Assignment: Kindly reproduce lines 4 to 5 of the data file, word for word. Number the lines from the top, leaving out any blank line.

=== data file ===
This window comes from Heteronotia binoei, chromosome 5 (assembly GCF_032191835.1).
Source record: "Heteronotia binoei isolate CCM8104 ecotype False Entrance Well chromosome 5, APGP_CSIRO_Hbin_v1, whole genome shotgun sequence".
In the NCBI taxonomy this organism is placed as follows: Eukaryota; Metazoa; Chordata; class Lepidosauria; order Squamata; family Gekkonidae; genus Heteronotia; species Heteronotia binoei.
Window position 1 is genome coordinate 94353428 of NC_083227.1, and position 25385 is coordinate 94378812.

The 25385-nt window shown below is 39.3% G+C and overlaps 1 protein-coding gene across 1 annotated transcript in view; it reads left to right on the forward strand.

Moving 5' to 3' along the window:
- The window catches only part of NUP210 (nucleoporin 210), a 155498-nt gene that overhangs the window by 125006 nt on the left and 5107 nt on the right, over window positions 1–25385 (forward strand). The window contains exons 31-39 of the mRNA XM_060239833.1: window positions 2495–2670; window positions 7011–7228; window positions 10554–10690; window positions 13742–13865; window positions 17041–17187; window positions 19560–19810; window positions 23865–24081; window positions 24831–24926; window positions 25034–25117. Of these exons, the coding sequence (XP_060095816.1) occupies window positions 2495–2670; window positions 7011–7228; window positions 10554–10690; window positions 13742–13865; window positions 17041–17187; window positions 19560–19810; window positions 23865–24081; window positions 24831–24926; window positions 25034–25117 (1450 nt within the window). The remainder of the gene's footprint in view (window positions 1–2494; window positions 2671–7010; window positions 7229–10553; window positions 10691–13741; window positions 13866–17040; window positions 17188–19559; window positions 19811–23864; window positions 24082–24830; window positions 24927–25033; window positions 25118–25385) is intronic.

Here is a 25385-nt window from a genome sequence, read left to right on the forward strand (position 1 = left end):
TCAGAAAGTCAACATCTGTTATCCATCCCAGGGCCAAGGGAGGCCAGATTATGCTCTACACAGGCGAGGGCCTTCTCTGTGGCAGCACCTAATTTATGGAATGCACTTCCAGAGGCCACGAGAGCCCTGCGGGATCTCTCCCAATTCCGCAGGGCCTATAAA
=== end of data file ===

Window position 1 is genome coordinate 94353428 of NC_083227.1, and position 25385 is coordinate 94378812.

The 25385-nt window shown below is 39.3% G+C and overlaps 1 protein-coding gene across 1 annotated transcript in view; it reads left to right on the forward strand.